The pump shown is a standard Alternating Pressure Pad (APP) air pump 15. The model is shown in the preferred embodiment because it is already mass produced and common in nursing homes. This invention is not limited to using this particular air pump. This APP air pump 15 typically alternates pumping air out of one of two ports in cycles of five to ten minutes. In the preferred method shown, the air pump 15 alternates pumping air between the two ports on the pump and this air is passed to the inflatable incontinence pad 1 through the air hoses 14. The air hoses pass the air into the inflatable pad 4 (not shown in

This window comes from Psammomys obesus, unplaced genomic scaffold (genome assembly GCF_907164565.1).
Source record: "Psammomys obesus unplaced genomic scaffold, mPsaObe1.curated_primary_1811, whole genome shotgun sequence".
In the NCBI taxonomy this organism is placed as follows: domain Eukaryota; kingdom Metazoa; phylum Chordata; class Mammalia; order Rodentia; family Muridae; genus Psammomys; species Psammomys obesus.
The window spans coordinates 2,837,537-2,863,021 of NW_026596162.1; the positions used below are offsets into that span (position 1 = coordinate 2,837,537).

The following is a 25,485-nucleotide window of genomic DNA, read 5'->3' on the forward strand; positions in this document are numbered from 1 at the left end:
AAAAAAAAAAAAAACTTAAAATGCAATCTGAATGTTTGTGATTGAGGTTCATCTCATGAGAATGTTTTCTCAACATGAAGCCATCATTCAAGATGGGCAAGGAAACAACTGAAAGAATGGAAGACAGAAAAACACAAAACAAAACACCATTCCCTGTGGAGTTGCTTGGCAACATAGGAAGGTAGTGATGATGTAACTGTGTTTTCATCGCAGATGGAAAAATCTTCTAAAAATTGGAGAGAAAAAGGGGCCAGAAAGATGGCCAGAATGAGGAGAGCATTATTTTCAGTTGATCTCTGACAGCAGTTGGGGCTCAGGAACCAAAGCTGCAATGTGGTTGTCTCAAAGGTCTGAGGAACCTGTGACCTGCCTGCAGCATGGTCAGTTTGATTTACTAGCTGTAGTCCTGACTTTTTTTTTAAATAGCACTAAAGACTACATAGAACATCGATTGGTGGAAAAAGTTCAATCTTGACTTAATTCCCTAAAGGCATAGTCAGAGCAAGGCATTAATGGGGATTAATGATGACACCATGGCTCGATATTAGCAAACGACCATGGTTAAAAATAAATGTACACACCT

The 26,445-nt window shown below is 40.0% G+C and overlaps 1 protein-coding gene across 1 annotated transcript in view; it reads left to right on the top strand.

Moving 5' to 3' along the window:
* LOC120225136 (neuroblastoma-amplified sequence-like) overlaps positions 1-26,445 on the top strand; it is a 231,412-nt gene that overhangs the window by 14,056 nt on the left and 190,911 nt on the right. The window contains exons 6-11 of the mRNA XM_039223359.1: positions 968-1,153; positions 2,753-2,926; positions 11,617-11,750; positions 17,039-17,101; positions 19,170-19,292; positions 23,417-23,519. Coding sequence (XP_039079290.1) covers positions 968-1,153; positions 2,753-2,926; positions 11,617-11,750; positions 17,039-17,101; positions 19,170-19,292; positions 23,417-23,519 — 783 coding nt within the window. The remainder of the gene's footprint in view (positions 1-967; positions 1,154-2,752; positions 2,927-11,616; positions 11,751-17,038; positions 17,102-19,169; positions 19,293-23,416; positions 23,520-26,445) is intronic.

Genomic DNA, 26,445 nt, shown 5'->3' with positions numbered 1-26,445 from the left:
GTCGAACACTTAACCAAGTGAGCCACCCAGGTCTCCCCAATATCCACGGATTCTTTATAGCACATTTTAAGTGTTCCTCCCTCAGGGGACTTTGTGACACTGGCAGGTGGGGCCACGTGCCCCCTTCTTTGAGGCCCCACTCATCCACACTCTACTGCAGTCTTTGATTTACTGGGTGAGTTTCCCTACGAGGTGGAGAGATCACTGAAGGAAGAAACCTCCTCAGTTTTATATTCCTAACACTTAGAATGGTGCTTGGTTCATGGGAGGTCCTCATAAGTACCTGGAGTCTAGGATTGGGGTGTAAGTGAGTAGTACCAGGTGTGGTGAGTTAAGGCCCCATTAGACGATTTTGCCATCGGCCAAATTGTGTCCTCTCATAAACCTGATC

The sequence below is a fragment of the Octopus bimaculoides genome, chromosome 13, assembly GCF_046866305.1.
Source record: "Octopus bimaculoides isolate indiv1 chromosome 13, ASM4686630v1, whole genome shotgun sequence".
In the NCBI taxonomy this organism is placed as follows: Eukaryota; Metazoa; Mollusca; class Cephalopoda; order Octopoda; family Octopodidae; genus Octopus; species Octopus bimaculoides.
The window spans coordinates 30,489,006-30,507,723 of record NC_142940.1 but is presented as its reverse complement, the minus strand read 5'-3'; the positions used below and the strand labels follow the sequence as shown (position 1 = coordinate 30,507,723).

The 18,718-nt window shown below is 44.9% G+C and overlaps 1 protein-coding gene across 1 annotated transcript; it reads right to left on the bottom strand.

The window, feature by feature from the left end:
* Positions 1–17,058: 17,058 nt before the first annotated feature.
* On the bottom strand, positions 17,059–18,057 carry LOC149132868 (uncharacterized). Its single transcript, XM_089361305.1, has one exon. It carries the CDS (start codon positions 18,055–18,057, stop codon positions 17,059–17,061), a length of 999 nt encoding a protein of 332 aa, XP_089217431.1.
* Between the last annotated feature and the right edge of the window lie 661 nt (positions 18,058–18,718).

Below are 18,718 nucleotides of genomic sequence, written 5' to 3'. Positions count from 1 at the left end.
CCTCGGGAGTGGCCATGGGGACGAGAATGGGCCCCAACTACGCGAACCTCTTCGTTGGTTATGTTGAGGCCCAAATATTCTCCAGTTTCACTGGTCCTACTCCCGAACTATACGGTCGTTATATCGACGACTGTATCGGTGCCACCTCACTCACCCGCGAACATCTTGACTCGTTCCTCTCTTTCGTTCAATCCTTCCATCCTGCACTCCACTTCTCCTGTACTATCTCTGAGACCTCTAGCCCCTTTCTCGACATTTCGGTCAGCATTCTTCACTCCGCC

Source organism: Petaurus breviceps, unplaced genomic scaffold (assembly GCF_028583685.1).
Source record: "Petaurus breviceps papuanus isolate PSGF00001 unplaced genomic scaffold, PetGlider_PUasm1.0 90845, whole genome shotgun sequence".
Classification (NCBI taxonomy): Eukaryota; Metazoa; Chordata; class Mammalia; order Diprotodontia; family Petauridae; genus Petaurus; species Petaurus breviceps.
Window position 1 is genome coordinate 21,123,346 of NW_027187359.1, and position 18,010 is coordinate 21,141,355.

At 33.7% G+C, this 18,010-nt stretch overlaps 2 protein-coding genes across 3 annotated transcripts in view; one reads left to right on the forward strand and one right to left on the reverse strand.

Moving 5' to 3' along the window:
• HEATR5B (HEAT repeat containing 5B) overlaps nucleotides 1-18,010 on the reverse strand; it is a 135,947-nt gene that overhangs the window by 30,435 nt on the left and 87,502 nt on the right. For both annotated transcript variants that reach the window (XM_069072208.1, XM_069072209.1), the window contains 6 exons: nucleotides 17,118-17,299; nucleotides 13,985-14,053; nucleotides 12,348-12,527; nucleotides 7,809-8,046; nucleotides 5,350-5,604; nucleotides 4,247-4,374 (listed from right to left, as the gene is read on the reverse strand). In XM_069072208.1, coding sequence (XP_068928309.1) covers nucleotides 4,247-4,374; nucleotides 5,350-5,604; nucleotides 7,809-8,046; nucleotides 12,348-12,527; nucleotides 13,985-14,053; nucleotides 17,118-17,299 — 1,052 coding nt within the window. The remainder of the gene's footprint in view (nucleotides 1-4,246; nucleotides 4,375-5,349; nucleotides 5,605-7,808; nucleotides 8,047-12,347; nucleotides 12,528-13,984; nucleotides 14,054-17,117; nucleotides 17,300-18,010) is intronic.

In the preferred method shown, a valve 16 is positioned between the two air hoses 14. When the valve 16 is closed, one hose 14 may be pressurized and passing air while the other hose 14 is not. With the valve opened all the way, it does not matter which of the two hoses 14 is pressurized and passing air because the air pressure will pass through the open valve 14 to the other hose 14 as well. Therefore, with the valve open, both hoses 14 will be pressurized and passing air to the inflatable pad 4 and in the preferred method shown, the hips will not be tilted side to side, rather the entire inflatable pad 4 will inflate equally and will be in a static state. Note that the low air loss holes 10 (not shown in